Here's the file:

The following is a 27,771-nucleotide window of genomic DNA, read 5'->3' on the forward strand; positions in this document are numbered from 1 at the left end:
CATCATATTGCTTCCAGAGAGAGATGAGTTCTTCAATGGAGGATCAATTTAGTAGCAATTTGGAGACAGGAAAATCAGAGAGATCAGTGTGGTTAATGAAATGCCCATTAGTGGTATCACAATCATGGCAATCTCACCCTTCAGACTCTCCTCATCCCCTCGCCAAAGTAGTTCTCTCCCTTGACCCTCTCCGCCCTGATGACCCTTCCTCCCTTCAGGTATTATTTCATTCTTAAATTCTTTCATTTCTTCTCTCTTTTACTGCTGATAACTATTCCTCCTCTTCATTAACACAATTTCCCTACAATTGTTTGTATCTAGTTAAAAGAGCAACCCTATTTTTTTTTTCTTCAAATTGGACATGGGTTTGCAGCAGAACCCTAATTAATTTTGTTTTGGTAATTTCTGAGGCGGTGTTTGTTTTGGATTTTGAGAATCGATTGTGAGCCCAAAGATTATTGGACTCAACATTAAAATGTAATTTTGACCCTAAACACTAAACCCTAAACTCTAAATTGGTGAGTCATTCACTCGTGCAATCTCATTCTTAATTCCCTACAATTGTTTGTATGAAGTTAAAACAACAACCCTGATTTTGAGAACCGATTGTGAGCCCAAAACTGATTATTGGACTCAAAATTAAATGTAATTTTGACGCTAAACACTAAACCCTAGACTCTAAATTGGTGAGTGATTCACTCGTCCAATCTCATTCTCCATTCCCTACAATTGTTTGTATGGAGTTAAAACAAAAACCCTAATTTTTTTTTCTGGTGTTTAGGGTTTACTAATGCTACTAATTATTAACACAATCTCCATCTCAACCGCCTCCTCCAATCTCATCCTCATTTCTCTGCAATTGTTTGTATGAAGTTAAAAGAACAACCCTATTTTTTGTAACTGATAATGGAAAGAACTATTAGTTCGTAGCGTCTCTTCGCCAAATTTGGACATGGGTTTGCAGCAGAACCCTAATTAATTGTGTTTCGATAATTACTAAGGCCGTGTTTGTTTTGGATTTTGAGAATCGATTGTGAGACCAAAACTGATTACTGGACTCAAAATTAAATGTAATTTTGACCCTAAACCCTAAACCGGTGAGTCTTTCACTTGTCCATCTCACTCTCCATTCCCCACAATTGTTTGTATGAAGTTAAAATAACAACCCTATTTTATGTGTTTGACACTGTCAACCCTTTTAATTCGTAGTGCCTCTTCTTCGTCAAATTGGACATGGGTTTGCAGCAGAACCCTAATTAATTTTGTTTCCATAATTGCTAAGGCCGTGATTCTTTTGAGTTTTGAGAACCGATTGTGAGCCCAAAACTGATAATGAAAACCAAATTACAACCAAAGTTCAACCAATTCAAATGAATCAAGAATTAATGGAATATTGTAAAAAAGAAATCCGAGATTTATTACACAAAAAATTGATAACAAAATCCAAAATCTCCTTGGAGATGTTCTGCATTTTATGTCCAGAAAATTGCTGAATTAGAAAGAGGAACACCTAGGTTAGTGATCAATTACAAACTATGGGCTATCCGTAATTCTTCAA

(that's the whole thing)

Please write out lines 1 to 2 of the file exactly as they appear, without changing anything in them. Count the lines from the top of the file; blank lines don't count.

The following is a 27,771-nucleotide window of genomic DNA, read 5'->3' on the forward strand; positions in this document are numbered from 1 at the left end:
CATCATATTGCTTCCAGAGAGAGATGAGTTCTTCAATGGAGGATCAATTTAGTAGCAATTTGGAGACAGGAAAATCAGAGAGATCAGTGTGGTTAATGAAATGCCCATTAGTGGTATCACAATCATGGCAATCTCACCCTTCAGACTCTCCTCATCCCCTCGCCAAAGTAGTTCTCTCCCTTGACCCTCTCCGCCCTGATGACCCTTCCTCCCTTCAGGTATTATTTCATTCTTAAATTCTTTCATTTCTTCTCTCTTTTACTGCTGATAACTATTCCTCCTCTTCATTAACACAATTTCCCTACAATTGTTTGTATCTAGTTAAAAGAGCAACCCTATTTTTTTTTTCTTCAAATTGGACATGGGTTTGCAGCAGAACCCTAATTAATTTTGTTTTGGTAATTTCTGAGGCGGTGTTTGTTTTGGATTTTGAGAATCGATTGTGAGCCCAAAGATTATTGGACTCAACATTAAAATGTAATTTTGACCCTAAACACTAAACCCTAAACTCTAAATTGGTGAGTCATTCACTCGTGCAATCTCATTCTTAATTCCCTACAATTGTTTGTATGAAGTTAAAACAACAACCCTGATTTTGAGAACCGATTGTGAGCCCAAAACTGATTATTGGACTCAAAATTAAATGTAATTTTGACGCTAAACACTAAACCCTAGACTCTAAATTGGTGAGTGATTCACTCGTCCAATCTCATTCTCCATTCCCTACAATTGTTTGTATGGAGTTAAAACAAAAACCCTAATTTTTTTTTCTGGTGTTTAGGGTTTACTAATGCTACTAATTATTAACACAATCTCCATCTCAACCGCCTCCTCCAATCTCATCCTCATTTCTCTGCAATTGTTTGTATGAAGTTAAAAGAACAACCCTATTTTTTGTAACTGATAATGGAAAGAACTATTAGTTCGTAGCGTCTCTTCGCCAAATTTGGACATGGGTTTGCAGCAGAACCCTAATTAATTGTGTTTCGATAATTACTAAGGCCGTGTTTGTTTTGGATTTTGAGAATCGATTGTGAGACCAAAACTGATTACTGGACTCAAAATTAAATGTAATTTTGACCCTAAACCCTAAACCGGTGAGTCTTTCACTTGTCCATCTCACTCTCCATTCCCCACAATTGTTTGTATGAAGTTAAAATAACAACCCTATTTTATGTGTTTGACACTGTCAACCCTTTTAATTCGTAGTGCCTCTTCTTCGTCAAATTGGACATGGGTTTGCAGCAGAACCCTAATTAATTTTGTTTCCATAATTGCTAAGGCCGTGATTCTTTTGAGTTTTGAGAACCGATTGTGAGCCCAAAACTGATAATGAAAACCAAATTACAACCAAAGTTCAACCAATTCAAATGAATCAAGAATTAATGGAATATTGTAAAAAAGAAATCCGAGATTTATTACACAAAAAATTGATAACAAAATCCAAAATCTCCTTGGAGATGTTCTGCATTTTATGTCCAGAAAATTGCTGAATTAGAAAGAGGAACACCTAGGTTAGTGATCAATTACAAACTATGGGCTATCCGTAATTCTTCAA